Environmental pollution, perinatal depression and anxiety
At BiSC we collected information on the exposure of volunteers to atmospheric pollution and noise during pregnancy. Also, at 32 weeks of pregnancy and in different postnatal visits we performed the Edinburgh test that assesses the risk of perinatal depression. In the future weeks, we will begin the study to determine if there is any association between exposure to atmospheric pollutants during pregnancy and perinatal depression.
Mental illnesses bear a great burdern of disease and they are often incapacitating for the people who suffer from them. Women have a higher prevalence of depression than men, in women it accounts for at least 20% for depression and anxiety disorders. In the specific case of perinatal depression, which is a depression related to pregnancy and motherhood, this prevalence is around 10 – 15% in Spain.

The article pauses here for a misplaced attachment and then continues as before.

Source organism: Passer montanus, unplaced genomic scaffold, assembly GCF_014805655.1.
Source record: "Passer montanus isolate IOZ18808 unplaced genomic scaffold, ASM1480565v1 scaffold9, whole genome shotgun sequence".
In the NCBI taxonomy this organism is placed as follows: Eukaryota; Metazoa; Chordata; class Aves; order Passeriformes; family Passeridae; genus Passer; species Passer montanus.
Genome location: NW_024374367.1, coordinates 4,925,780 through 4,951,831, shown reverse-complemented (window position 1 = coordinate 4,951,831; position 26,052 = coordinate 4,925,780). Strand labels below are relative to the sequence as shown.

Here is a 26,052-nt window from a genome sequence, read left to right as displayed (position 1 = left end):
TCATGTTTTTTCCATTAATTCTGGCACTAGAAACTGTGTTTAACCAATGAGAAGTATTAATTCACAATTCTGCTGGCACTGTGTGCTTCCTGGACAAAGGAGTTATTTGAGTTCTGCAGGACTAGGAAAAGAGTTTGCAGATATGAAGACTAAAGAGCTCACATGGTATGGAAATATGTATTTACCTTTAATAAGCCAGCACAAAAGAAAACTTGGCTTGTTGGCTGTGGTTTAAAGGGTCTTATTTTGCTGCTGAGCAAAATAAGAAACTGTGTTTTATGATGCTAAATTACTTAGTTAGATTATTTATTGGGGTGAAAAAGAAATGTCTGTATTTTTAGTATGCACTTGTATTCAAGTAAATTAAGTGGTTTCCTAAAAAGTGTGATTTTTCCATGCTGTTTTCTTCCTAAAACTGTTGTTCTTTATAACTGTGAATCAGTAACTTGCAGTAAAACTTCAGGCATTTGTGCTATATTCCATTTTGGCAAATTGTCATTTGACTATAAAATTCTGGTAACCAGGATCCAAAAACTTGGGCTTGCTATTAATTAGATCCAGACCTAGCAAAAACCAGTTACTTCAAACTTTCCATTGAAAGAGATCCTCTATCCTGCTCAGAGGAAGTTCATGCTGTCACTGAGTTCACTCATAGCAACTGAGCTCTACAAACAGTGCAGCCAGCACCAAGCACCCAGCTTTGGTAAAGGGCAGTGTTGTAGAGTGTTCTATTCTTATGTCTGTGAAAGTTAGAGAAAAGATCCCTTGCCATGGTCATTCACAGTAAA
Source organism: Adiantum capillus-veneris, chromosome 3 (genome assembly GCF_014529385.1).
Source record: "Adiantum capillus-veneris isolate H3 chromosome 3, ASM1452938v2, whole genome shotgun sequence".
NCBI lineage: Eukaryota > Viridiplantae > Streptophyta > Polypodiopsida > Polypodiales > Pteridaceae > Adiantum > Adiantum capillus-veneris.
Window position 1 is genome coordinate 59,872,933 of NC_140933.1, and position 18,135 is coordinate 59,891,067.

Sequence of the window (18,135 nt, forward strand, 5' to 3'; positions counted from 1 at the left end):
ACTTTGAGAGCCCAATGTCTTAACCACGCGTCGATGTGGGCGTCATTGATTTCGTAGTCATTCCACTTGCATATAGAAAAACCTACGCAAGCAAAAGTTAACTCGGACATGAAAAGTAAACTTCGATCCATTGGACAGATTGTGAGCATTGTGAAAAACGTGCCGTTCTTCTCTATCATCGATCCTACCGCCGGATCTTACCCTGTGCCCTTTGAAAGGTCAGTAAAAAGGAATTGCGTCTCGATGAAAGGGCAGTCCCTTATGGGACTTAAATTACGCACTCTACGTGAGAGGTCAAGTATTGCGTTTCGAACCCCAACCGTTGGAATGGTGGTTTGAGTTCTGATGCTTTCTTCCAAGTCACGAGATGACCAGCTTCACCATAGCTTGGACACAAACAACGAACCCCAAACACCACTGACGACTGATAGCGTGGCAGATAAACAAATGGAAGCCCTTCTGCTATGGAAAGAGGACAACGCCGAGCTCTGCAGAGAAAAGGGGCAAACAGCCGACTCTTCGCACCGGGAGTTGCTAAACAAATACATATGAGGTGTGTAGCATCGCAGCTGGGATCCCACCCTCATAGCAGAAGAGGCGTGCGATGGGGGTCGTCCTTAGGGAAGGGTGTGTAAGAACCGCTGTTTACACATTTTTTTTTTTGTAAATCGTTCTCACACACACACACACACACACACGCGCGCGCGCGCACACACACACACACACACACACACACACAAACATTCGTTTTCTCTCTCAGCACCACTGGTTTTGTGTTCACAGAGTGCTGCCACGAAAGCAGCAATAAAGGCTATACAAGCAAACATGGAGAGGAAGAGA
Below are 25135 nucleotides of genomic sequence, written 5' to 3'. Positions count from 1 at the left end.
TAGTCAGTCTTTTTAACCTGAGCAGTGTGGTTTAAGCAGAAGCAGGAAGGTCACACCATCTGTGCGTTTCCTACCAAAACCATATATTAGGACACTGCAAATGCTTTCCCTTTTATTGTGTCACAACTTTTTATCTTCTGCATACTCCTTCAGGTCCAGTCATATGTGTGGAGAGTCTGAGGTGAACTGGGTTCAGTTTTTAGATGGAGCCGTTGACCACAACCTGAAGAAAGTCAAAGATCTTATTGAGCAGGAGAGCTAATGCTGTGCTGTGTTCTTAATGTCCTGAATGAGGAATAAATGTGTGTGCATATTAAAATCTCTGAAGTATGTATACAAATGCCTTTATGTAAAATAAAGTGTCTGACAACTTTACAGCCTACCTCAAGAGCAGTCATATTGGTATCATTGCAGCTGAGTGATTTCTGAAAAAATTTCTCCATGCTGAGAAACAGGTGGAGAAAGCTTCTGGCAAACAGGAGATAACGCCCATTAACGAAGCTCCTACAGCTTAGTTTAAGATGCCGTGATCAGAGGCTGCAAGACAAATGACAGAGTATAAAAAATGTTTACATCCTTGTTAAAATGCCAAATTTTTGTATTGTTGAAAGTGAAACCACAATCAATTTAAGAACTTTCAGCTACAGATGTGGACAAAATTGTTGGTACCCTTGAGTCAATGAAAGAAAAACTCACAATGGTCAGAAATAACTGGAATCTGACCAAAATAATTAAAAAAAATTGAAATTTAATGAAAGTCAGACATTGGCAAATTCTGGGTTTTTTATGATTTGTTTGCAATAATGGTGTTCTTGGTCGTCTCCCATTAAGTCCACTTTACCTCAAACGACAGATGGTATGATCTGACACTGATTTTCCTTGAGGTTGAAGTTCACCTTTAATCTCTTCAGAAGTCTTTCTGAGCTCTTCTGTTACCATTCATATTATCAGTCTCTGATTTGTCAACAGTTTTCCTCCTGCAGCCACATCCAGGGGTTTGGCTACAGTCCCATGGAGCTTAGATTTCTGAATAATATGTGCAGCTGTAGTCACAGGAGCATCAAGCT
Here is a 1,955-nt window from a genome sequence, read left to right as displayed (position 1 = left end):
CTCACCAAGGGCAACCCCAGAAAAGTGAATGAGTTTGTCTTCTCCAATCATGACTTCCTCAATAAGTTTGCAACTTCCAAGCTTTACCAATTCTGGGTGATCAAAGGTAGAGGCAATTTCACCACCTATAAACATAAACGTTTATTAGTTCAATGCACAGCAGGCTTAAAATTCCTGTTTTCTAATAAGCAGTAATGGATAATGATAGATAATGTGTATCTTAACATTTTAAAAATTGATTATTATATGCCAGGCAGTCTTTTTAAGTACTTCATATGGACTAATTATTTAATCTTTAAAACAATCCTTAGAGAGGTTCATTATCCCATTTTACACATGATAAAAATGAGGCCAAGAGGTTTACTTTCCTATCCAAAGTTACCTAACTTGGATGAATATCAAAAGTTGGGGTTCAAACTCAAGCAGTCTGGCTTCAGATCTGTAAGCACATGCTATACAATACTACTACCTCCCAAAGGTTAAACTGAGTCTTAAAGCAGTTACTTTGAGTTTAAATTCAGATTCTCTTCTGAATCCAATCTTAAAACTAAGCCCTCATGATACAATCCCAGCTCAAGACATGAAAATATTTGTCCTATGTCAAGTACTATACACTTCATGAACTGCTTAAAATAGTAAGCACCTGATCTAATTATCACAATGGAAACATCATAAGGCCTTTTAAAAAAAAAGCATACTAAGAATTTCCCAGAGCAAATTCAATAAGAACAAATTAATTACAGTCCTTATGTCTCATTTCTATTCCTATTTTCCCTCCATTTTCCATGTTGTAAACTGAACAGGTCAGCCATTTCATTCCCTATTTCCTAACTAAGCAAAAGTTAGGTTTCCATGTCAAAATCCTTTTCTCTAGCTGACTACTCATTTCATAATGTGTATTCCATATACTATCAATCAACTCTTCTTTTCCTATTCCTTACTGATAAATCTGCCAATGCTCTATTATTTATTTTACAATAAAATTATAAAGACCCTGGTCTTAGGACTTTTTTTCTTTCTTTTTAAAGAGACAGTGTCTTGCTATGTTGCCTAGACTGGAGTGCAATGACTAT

The role of environmental factors, as air pollution, in mental health is not fully known and there is a need for more studies in this area. At BiSC we want to contribute to increase the knowledge in this area. As always, we would like to thank all BiSC volunteers for their participation, otherwise this research would not be possible.
This work is the central part of the PRESSURE project, which is financed by the European Union under the Horizon 2020 research and innovation program under the agreement number 886121 of the Marie Skłodowska-Curie grants.
This post has been written by Ioar Rivas, researcher at BiSC Project.